High performance Fijian athletes participating in the Suva Marathon included the Pacific Games 2015 Shot Put Gold medalist Milika Tuivanuavou, Squash Bronze medalist Andra Whiteside, Athletics dual medalist Younis Bese, Triple Jump Gold medalist Eugene Vollmer, Cocoa Cola Fiji Games athletics champion Helena Young and former Pacific sprint queen Makelesi Bulikiobo, who still holds unbroken records in the region.
“As we continue to grow the national conversation on being faithful stewards of our beautiful environment, engagement with Fijians from outside the conservation sector is critical. We are humbled that the athletes that joined us took time out of their training schedules to help raise awareness on the need to protect an area of land and sea that is closely linked to our culture, livelihoods and wellbeing”, said Mr. Qalovaki.
Other notable Fijian runners included Miss Fiji Nanise Rainima, former Miss Fiji and Miss South Pacific Merewalesi Nailatikau, Niu Wave Magazine Deputy Editor Dawn Gibson as well as broadcast personalities Mervin Singh and Michelle Tevita – Singh.
He added that while support for the campaign at the Suva marathon was exceptional, conservation partners like the Department of Fisheries, Nature Fiji/Mareqeti Viti, World Wide Fund for Nature and the Wildlife Conservation Society also fielded runners was also overwhelming. This brought over 60 participants running for the Vatu-i-Ra Seascape.
“Our partnership with the Suva Marathon has been about creating awareness on this amazing blue – green jewel of forest and blue ocean. This special place is home to over 120 endemic plant and 1,000 fish species. This is a place worth fighting for so that it can be enjoyed by many more generations to come”, Mr Qalovaki concluded.
Words by Dwain Qalovaki
A wise crew member on board the Uto ni Yalo once told me that “the vaka or canoe chooses her voyagers and that each person’s involvement is predestined”.
Under the guidance of Captain Angelo Smith from Lautoka and the experience of Sail Master Colin Philp, the 16 member crew on board the Uto ni Yalo journeyed from Fiji to Vanuatu to to Southport, Australia where I boarded.
For the first 36 hours of my voyage on board Fiji’s 22 metre long double hulled traditional voyaging canoe, I honestly thought this saying could not be further from the truth as I literally hung off the star bound side of the canoe battling sea sickness to gain my stripes as a Uto ni Yalo voyager.
Our journey as part of the Mua Voyage saw the Uto ni Yalo join her sister canoes from Aotearoa, Cook Islands and Samoa to sail across 6,000 nautical miles of open ocean to Australia where the 64 crew members from eight Pacific Island countries made a “Pacific Call for Global Action” at the IUCN World Parks Congress in Sydney from 12 – 19 November, 2014.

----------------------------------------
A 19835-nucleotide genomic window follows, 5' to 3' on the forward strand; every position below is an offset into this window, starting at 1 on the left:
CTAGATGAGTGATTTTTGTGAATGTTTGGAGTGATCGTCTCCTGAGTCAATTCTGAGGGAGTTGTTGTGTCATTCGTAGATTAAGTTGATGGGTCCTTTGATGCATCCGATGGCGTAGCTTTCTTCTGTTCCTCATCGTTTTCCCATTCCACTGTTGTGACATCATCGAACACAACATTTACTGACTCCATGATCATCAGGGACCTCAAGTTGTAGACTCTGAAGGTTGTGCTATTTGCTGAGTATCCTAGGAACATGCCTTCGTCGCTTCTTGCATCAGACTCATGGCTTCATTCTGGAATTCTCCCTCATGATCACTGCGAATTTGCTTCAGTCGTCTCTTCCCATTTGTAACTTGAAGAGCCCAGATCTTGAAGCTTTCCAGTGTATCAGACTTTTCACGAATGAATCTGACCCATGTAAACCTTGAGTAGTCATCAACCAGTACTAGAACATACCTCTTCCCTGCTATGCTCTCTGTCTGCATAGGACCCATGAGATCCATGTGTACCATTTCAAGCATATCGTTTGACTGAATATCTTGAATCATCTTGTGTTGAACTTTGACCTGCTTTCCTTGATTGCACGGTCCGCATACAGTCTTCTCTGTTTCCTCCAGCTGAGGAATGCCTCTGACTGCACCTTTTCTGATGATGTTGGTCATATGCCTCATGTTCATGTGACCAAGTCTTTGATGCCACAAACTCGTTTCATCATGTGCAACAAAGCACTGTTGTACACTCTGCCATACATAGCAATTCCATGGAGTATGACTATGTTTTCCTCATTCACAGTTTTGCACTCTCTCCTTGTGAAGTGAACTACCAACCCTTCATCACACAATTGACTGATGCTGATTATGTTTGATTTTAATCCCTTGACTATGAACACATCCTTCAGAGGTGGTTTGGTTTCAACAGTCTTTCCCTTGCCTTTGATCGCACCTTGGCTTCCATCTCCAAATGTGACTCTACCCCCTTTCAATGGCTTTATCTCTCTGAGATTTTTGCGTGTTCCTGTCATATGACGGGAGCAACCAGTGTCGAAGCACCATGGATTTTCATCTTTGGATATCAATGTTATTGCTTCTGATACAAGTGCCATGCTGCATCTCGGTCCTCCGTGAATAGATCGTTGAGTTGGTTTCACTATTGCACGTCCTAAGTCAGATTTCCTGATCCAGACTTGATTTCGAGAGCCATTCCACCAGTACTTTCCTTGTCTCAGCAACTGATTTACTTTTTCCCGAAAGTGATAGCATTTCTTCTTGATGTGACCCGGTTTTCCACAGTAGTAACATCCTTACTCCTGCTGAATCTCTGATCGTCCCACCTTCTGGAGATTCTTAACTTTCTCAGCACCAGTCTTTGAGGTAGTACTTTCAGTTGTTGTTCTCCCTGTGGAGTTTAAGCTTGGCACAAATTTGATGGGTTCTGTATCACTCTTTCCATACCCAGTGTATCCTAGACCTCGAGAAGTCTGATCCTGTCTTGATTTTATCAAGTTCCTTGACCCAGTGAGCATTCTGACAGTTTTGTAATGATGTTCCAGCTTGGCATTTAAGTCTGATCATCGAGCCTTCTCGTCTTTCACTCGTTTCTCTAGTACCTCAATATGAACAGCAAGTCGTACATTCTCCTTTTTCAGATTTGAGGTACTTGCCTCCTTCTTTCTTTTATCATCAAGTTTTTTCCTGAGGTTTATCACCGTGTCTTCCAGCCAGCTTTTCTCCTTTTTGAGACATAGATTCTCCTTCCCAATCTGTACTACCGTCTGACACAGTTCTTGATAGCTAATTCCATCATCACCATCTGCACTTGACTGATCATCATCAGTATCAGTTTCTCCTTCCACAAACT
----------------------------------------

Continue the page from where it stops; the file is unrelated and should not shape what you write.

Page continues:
What a sight to witness a flotilla of traditional Pacific voyaging canoes sailing into Sydney’s Darling Harbour to mark the opening of the congress which is a once a decade global forum on protected areas.
Alongside our political leaders, which included the Presidents of Palau and Kiribati and Prime Minister of Cook Islands, we made a united call to the world for extraordinary partnerships and commitments to value the global significance of our Pacific island space, in a climate challenged planet.
Our region collectively made a “Pacific Promise” to convert 3.7 million square kilometres of ocean space into marine managed areas. Closer to home and heart, this includes a reaffirmed commitment by the Fijian Government at the 2014 United Nations Small Islands Developing States (SIDS) meeting to protect 30 percent of our territorial seas by 2020.
As part of our 30 percent commitment, the Vatu-i-Ra Seascape which rests between Fiji’s two main islands, is one of these ocean spaces being earmarked for special attention due to its immense ecological value. Encompassing the province of Bua, Lomaiviti, Ra and Tailevu and its adjacent waters, the seascape has well over 120 endemic plant species with more than 1,000 fish and 300 coral species which are intrinsically tied to our “Fijianess” and the livelihood of our future generations.
As an indigenous Fijian who has grown up in big cities (well big for Pacific standards!), sailing on the Uto ni Yalo has been an eye opening experience. On one hand I learnt how our ancestors sailed across vast distances guided solely by nature to reach other islands, which speaks to how developed our ancient voyaging cultures are. On the other hand, it has rekindled a passion and traditional duty to advance the conservation of our natural resources, which we inherit as youths and eventually pass onto the next generation of Fijians.
Earlier this month Stacy Jupiter and I headed down to Nadi for the inaugural Pacific Bêche-de-Mer and the Future of Coastal Fisheries, hosted by the governments of Fiji, Marshall Islands and Tonga and IUCN’s Oceania Regional Office. The meeting was organised with the sole hope of obtaining political will and ministerial-level commitments to take urgent, much needed steps towards the management of bêche-de-mer (term for dried sea cucumbers) and other coastal fisheries important to Pacific Islanders.
Over three days participants talked about the over-exploited state of coastal fisheries in the Pacific, and acknowledged the hard truth that if the declines we see continue, within the next two decades, Pacific Islanders will no longer be able to rely on fish for our main source of protein. That truly frightens me – that in my lifetime our fish resources will no longer be enough to feed us all.